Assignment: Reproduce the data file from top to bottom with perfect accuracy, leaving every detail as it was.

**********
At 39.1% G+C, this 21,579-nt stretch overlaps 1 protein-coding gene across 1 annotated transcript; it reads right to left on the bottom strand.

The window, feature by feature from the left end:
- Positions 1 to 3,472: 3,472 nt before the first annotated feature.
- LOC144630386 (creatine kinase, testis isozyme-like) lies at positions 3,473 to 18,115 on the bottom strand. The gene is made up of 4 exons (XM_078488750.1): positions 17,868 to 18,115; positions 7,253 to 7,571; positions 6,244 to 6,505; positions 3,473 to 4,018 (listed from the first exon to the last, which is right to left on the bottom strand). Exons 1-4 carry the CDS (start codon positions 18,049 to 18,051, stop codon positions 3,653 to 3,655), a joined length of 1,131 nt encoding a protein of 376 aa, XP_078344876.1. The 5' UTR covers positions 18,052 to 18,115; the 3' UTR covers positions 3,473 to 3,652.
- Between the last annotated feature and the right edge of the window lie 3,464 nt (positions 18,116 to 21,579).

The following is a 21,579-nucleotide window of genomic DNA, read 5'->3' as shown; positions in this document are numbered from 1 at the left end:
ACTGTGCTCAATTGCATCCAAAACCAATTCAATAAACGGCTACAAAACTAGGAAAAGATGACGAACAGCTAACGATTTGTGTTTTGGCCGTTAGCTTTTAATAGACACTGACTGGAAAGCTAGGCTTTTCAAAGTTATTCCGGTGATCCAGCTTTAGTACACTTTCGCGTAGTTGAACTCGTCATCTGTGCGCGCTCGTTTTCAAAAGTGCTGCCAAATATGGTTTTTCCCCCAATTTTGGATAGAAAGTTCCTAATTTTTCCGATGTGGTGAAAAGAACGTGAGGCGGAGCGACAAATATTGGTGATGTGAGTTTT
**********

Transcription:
At 39.1% G+C, this 21,579-nt stretch overlaps 1 protein-coding gene across 1 annotated transcript; it reads right to left on the bottom strand.

The window, feature by feature from the left end:
- Positions 1 to 3,472: 3,472 nt before the first annotated feature.
- LOC144630386 (creatine kinase, testis isozyme-like) lies at positions 3,473 to 18,115 on the bottom strand. The gene is made up of 4 exons (XM_078488750.1): positions 17,868 to 18,115; positions 7,253 to 7,571; positions 6,244 to 6,505; positions 3,473 to 4,018 (listed from the first exon to the last, which is right to left on the bottom strand). Exons 1-4 carry the CDS (start codon positions 18,049 to 18,051, stop codon positions 3,653 to 3,655), a joined length of 1,131 nt encoding a protein of 376 aa, XP_078344876.1. The 5' UTR covers positions 18,052 to 18,115; the 3' UTR covers positions 3,473 to 3,652.
- Between the last annotated feature and the right edge of the window lie 3,464 nt (positions 18,116 to 21,579).

The following is a 21,579-nucleotide window of genomic DNA, read 5'->3' as shown; positions in this document are numbered from 1 at the left end:
ACTGTGCTCAATTGCATCCAAAACCAATTCAATAAACGGCTACAAAACTAGGAAAAGATGACGAACAGCTAACGATTTGTGTTTTGGCCGTTAGCTTTTAATAGACACTGACTGGAAAGCTAGGCTTTTCAAAGTTATTCCGGTGATCCAGCTTTAGTACACTTTCGCGTAGTTGAACTCGTCATCTGTGCGCGCTCGTTTTCAAAAGTGCTGCCAAATATGGTTTTTCCCCCAATTTTGGATAGAAAGTTCCTAATTTTTCCGATGTGGTGAAAAGAACGTGAGGCGGAGCGACAAATATTGGTGATGTGAGTTTT